Yesterday, Beckett posted the end to their highly publicized in depth three year long expose about the fake Topps Rookie Premiere autos. This move sparked quite a frenzy over why this approach was taken, a lot of those comments focusing on Beckett’s lack of professionalism. Rather than moving on or examining the impact of said news, Hackler instead decided it was better to take passive shots at the vast amounts of discussion over the merits of Topps move. After discussing with some of the other bloggers the reason for this idiotic display of douchebaggery, it became clear to us why this was all happening in such a weird fashion.
As most people said, including myself, the move by Topps was just a minor chink in the armor created by these people who sell hundreds of fake Rookie Premiere Autos. Beckett, as most of us expected, focused more on the inconsequential parts of the story, as not to disturb the plethora of people who come to them with news. I mean, because “player issue” cards are a HUGE part of the problem, right? Personally, I now see why Topps decided that Beckett would be a better outlet to break this story to. Rather than giving the story to a blog like this one, they chose a more familiar outlet. Clearly, its easier to go with a friend who wouldnt question the lack of action or call them out for focusing on the future rather than the present. Topps knew that going with Beckett would provide them with the opportunity to hide behind a solution that only covers upcoming cards instead of securing one that deals with the current problem.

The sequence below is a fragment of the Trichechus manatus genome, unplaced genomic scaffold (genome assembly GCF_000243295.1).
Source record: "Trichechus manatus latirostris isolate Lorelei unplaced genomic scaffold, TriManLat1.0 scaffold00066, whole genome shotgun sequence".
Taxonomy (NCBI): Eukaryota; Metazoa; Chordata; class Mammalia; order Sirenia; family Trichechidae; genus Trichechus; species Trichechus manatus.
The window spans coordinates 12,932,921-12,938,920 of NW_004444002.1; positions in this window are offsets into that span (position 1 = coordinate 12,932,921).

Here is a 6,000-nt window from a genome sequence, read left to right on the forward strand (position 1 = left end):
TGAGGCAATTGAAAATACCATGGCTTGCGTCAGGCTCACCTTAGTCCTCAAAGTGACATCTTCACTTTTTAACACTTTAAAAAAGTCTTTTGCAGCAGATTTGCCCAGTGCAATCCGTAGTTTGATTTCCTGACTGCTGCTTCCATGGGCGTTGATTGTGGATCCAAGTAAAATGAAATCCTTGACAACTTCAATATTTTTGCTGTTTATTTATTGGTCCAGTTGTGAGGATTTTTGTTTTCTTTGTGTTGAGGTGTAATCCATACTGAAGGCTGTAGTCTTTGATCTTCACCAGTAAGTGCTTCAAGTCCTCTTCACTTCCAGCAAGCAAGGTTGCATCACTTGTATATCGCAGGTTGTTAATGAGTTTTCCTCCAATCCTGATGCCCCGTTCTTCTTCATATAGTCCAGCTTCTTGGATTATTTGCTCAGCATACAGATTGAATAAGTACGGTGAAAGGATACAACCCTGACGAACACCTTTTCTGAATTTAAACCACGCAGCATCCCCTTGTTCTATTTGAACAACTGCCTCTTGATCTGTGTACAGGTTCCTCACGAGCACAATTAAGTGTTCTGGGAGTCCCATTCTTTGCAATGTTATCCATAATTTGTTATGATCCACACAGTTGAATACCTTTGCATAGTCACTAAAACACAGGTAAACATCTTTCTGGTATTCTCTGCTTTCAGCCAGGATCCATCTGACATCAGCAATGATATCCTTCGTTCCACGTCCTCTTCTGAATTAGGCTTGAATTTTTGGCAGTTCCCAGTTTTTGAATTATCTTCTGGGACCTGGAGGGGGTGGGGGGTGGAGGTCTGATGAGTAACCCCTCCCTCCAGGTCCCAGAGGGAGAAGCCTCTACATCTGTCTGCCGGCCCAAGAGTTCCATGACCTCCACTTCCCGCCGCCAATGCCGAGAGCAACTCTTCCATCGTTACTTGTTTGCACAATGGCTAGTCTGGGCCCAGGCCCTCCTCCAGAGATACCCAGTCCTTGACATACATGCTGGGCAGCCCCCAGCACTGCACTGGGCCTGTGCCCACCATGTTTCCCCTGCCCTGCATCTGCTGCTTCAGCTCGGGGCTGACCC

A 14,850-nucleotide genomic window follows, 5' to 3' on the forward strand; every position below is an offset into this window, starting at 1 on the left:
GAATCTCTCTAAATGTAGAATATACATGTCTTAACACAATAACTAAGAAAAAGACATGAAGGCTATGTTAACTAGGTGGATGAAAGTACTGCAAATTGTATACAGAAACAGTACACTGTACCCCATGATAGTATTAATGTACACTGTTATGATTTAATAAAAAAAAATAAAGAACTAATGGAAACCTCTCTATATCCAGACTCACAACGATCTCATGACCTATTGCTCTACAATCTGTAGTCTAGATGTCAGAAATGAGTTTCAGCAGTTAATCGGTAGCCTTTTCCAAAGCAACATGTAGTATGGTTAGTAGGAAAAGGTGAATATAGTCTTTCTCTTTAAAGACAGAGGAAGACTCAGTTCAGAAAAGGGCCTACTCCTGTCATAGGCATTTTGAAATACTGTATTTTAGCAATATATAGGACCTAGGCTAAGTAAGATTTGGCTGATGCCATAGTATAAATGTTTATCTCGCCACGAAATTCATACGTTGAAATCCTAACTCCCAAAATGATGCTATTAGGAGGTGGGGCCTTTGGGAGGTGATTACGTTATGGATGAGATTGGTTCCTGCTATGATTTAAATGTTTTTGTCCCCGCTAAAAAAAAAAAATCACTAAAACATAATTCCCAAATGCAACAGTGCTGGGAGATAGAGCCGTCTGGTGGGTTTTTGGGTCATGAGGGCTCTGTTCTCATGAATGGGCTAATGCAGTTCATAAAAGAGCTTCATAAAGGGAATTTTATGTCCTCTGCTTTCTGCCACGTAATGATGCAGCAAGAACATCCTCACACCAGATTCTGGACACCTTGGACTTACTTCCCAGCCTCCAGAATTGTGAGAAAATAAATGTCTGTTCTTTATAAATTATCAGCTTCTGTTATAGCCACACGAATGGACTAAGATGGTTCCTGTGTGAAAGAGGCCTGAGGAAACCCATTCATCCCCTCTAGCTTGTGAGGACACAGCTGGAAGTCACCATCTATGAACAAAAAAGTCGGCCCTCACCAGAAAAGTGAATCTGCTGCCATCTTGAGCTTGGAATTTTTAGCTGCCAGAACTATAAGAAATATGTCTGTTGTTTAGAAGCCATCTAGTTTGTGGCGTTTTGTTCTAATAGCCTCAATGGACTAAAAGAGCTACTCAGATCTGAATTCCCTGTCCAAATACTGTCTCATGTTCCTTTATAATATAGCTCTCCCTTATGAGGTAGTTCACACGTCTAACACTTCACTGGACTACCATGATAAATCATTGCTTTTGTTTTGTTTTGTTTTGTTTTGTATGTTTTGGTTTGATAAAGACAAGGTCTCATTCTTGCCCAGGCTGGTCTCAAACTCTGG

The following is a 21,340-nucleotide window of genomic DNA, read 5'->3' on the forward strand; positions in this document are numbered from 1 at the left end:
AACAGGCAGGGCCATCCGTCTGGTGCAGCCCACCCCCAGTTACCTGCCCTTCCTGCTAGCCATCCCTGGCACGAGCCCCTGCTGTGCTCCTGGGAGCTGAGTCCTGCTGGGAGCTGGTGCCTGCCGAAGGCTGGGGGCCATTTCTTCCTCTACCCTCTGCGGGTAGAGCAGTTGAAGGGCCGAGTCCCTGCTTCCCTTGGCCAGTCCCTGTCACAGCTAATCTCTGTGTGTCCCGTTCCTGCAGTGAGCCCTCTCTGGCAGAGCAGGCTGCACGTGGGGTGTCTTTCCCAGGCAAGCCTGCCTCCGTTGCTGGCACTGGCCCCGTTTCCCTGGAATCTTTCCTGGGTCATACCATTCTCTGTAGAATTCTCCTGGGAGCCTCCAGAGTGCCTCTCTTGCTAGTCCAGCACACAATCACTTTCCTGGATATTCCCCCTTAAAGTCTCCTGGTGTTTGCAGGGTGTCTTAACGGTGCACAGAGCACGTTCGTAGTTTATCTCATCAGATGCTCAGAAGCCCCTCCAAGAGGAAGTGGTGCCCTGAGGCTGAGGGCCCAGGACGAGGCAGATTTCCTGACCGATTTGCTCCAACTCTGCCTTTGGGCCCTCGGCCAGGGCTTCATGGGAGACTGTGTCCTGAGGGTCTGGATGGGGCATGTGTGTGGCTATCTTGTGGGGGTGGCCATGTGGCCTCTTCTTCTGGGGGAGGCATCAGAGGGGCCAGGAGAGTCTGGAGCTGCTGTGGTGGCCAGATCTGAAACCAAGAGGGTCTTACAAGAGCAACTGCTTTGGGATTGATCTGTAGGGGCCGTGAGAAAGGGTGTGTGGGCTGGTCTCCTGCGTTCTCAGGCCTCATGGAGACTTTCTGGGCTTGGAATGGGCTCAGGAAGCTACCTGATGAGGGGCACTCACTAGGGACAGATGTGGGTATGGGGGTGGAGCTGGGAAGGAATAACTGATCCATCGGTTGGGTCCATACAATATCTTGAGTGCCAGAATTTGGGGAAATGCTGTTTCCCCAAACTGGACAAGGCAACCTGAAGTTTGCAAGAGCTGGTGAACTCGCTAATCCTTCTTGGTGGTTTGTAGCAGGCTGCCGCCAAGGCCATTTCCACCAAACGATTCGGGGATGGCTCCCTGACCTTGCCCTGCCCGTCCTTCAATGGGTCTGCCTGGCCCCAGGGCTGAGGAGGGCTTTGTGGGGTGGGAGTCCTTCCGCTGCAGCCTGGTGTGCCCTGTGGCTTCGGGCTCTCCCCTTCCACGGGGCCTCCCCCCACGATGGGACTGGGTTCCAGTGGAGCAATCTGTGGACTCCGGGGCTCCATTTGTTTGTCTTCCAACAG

Despite what people may say about my motives, many were left scratching their heads as to why Topps wasn’t going after the scammers more aggressively. If you think about it, it’s a good way to guard against future transgressions if the people responsible are punished for their crimes. Of course, there is a large discrepancy over the amount of time needed to execute this bust and the time available to execute it, which is a great reason why its important to have the discussion now. By throwing this solution at the problem, you still leave the collector base open to decade worth of fake cards, all being sold to unsuspecting people who pay hundreds to get them. How about protecting the customer rather than yourself? Hmm, becoming clearer now why Beckett got the resolution rather than the blogs?
Luckily here in the blog network we have established, its no longer an easy task to hide in plain sight, as many of the people who read Beckett’s blog also read Mario, Rob and I. That means the people who read the kid gloves version of the story, are also going to get a lot of the riff raff you create by handling it that way.